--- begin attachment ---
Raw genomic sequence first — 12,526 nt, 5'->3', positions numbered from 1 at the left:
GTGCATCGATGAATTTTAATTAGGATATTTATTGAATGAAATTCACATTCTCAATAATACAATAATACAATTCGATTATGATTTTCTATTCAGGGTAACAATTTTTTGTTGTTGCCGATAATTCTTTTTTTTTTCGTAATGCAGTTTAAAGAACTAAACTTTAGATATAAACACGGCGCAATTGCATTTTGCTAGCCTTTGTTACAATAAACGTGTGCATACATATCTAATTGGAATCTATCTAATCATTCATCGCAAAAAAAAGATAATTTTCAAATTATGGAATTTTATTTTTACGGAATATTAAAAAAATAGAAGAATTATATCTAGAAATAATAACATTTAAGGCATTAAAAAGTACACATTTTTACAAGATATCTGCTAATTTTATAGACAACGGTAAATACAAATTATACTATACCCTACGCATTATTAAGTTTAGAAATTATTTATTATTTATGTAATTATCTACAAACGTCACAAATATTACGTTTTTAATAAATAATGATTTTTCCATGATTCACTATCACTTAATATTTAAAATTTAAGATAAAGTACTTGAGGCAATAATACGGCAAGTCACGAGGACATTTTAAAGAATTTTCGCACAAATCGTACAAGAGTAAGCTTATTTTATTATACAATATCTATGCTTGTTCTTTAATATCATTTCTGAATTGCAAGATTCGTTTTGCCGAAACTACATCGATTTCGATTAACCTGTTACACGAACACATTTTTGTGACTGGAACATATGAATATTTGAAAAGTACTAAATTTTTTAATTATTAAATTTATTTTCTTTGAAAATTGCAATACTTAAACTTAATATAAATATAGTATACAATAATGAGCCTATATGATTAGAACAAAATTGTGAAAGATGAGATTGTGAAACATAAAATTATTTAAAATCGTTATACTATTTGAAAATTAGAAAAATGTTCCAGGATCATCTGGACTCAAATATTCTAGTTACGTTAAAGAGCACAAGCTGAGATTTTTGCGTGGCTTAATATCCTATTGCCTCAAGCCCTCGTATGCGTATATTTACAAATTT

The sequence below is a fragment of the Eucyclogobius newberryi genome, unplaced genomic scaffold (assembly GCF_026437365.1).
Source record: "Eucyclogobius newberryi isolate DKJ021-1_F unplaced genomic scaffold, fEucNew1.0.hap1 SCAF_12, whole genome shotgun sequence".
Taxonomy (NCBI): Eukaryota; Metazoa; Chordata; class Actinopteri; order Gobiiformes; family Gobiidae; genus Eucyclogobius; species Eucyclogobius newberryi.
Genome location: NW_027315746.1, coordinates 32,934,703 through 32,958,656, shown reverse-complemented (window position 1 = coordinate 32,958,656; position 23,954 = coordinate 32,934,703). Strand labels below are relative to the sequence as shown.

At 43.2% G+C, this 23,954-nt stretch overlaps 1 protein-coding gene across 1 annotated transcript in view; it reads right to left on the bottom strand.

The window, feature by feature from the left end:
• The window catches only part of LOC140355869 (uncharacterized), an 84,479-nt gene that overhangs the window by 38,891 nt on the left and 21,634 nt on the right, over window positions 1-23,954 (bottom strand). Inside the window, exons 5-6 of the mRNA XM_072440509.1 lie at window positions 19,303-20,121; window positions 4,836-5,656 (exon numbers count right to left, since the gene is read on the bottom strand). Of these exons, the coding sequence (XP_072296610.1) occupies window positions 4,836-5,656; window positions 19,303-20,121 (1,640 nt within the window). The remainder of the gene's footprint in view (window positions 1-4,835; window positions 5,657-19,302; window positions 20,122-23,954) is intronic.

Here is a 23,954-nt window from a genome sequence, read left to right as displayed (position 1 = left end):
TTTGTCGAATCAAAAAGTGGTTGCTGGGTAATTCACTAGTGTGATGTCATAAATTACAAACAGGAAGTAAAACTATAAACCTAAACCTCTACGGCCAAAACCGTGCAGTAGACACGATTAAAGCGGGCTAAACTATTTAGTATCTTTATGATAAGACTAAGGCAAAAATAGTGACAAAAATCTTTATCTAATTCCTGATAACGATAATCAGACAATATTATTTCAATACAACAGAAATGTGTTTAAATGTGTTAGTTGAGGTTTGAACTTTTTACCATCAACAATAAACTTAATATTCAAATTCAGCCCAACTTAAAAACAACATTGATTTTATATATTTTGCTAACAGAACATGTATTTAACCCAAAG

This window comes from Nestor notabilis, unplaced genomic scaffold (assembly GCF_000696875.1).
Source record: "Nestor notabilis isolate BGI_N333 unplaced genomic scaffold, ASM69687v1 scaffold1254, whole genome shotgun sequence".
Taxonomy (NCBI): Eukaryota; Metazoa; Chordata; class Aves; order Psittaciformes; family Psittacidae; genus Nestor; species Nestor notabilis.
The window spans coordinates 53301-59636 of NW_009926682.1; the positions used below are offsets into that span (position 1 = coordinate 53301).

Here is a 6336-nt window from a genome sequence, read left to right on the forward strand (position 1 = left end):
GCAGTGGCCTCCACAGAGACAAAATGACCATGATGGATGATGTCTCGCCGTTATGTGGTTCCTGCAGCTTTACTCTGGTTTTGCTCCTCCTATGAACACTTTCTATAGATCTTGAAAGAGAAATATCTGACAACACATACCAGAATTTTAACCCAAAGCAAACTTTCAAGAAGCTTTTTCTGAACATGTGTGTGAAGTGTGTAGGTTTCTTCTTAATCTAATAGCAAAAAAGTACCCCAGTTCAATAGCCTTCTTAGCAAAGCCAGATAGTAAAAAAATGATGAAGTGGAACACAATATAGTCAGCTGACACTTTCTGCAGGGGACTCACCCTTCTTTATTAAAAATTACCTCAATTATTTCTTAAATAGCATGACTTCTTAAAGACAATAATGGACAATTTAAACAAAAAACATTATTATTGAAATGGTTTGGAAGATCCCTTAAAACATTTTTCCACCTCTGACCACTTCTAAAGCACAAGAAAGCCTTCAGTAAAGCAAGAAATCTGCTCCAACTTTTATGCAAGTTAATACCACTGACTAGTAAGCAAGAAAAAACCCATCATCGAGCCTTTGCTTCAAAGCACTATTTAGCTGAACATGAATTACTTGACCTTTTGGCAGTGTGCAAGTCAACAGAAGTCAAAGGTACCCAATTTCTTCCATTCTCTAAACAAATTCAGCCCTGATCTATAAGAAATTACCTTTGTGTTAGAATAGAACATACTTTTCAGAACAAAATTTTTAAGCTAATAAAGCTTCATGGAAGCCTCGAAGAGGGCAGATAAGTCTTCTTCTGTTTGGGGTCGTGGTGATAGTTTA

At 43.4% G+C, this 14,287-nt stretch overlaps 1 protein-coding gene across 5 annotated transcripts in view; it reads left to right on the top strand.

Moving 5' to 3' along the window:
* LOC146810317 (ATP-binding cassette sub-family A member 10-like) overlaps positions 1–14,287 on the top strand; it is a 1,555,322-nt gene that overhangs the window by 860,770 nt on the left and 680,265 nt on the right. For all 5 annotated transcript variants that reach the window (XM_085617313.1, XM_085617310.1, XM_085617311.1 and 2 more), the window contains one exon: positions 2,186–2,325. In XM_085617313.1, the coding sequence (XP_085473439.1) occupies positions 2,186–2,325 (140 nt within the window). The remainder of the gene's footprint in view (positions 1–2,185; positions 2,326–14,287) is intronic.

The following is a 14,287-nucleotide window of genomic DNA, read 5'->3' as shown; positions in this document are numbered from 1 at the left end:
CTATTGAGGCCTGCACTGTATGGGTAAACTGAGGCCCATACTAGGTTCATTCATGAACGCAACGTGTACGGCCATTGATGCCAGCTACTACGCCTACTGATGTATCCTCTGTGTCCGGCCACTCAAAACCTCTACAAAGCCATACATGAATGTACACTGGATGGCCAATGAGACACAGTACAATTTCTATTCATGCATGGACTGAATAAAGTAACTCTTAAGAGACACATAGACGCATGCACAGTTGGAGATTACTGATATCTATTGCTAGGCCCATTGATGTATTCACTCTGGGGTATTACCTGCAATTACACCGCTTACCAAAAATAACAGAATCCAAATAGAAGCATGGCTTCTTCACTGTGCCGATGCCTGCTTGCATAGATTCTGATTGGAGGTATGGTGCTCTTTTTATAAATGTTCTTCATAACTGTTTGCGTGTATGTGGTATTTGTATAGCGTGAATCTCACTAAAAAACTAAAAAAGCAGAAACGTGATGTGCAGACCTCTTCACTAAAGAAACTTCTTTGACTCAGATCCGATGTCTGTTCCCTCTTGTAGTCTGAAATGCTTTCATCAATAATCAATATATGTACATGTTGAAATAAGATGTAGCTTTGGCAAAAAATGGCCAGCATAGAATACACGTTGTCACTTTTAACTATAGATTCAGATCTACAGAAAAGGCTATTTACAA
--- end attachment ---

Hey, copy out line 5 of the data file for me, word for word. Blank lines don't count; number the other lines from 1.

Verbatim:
Taxonomy (NCBI): Eukaryota; Metazoa; Chordata; class Actinopteri; order Gobiiformes; family Gobiidae; genus Eucyclogobius; species Eucyclogobius newberryi.